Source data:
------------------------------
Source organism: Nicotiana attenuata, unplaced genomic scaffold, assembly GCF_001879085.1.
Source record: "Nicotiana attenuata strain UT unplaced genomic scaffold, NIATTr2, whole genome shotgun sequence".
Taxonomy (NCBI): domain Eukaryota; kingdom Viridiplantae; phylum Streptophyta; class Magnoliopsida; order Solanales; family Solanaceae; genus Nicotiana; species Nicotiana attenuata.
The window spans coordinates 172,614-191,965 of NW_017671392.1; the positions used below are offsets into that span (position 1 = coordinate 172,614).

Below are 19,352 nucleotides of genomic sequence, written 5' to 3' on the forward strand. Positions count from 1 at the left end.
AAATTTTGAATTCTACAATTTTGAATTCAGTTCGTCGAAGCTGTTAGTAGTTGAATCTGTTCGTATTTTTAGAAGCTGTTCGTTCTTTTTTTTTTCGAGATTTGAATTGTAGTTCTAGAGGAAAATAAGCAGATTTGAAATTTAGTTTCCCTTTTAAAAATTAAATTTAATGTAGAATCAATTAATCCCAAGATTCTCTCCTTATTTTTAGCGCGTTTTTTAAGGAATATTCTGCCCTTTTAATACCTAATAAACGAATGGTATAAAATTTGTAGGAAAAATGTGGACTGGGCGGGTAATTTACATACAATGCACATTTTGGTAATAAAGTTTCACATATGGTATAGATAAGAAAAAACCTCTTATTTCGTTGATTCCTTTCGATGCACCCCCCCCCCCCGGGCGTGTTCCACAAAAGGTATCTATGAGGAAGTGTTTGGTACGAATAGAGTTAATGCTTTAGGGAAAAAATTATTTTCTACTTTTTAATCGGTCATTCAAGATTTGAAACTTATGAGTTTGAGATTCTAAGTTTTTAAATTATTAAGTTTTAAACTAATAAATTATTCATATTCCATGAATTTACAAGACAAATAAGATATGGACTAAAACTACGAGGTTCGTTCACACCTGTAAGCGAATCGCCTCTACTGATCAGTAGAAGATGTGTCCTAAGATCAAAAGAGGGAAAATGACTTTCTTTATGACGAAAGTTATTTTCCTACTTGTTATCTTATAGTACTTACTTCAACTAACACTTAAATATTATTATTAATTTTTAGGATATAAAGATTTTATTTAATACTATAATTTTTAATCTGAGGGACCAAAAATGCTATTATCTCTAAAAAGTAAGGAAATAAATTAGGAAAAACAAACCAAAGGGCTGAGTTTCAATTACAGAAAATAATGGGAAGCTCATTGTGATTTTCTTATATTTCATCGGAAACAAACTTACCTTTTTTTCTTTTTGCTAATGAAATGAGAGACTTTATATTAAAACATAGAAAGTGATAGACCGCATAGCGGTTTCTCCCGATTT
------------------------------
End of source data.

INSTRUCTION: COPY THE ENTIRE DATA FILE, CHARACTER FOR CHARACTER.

Source organism: Nicotiana attenuata, unplaced genomic scaffold, assembly GCF_001879085.1.
Source record: "Nicotiana attenuata strain UT unplaced genomic scaffold, NIATTr2, whole genome shotgun sequence".
Taxonomy (NCBI): domain Eukaryota; kingdom Viridiplantae; phylum Streptophyta; class Magnoliopsida; order Solanales; family Solanaceae; genus Nicotiana; species Nicotiana attenuata.
The window spans coordinates 172,614-191,965 of NW_017671392.1; the positions used below are offsets into that span (position 1 = coordinate 172,614).

Below are 19,352 nucleotides of genomic sequence, written 5' to 3' on the forward strand. Positions count from 1 at the left end.
AAATTTTGAATTCTACAATTTTGAATTCAGTTCGTCGAAGCTGTTAGTAGTTGAATCTGTTCGTATTTTTAGAAGCTGTTCGTTCTTTTTTTTTTCGAGATTTGAATTGTAGTTCTAGAGGAAAATAAGCAGATTTGAAATTTAGTTTCCCTTTTAAAAATTAAATTTAATGTAGAATCAATTAATCCCAAGATTCTCTCCTTATTTTTAGCGCGTTTTTTAAGGAATATTCTGCCCTTTTAATACCTAATAAACGAATGGTATAAAATTTGTAGGAAAAATGTGGACTGGGCGGGTAATTTACATACAATGCACATTTTGGTAATAAAGTTTCACATATGGTATAGATAAGAAAAAACCTCTTATTTCGTTGATTCCTTTCGATGCACCCCCCCCCCCCGGGCGTGTTCCACAAAAGGTATCTATGAGGAAGTGTTTGGTACGAATAGAGTTAATGCTTTAGGGAAAAAATTATTTTCTACTTTTTAATCGGTCATTCAAGATTTGAAACTTATGAGTTTGAGATTCTAAGTTTTTAAATTATTAAGTTTTAAACTAATAAATTATTCATATTCCATGAATTTACAAGACAAATAAGATATGGACTAAAACTACGAGGTTCGTTCACACCTGTAAGCGAATCGCCTCTACTGATCAGTAGAAGATGTGTCCTAAGATCAAAAGAGGGAAAATGACTTTCTTTATGACGAAAGTTATTTTCCTACTTGTTATCTTATAGTACTTACTTCAACTAACACTTAAATATTATTATTAATTTTTAGGATATAAAGATTTTATTTAATACTATAATTTTTAATCTGAGGGACCAAAAATGCTATTATCTCTAAAAAGTAAGGAAATAAATTAGGAAAAACAAACCAAAGGGCTGAGTTTCAATTACAGAAAATAATGGGAAGCTCATTGTGATTTTCTTATATTTCATCGGAAACAAACTTACCTTTTTTTCTTTTTGCTAATGAAATGAGAGACTTTATATTAAAACATAGAAAGTGATAGACCGCATAGCGGTTTCTCCCGATTT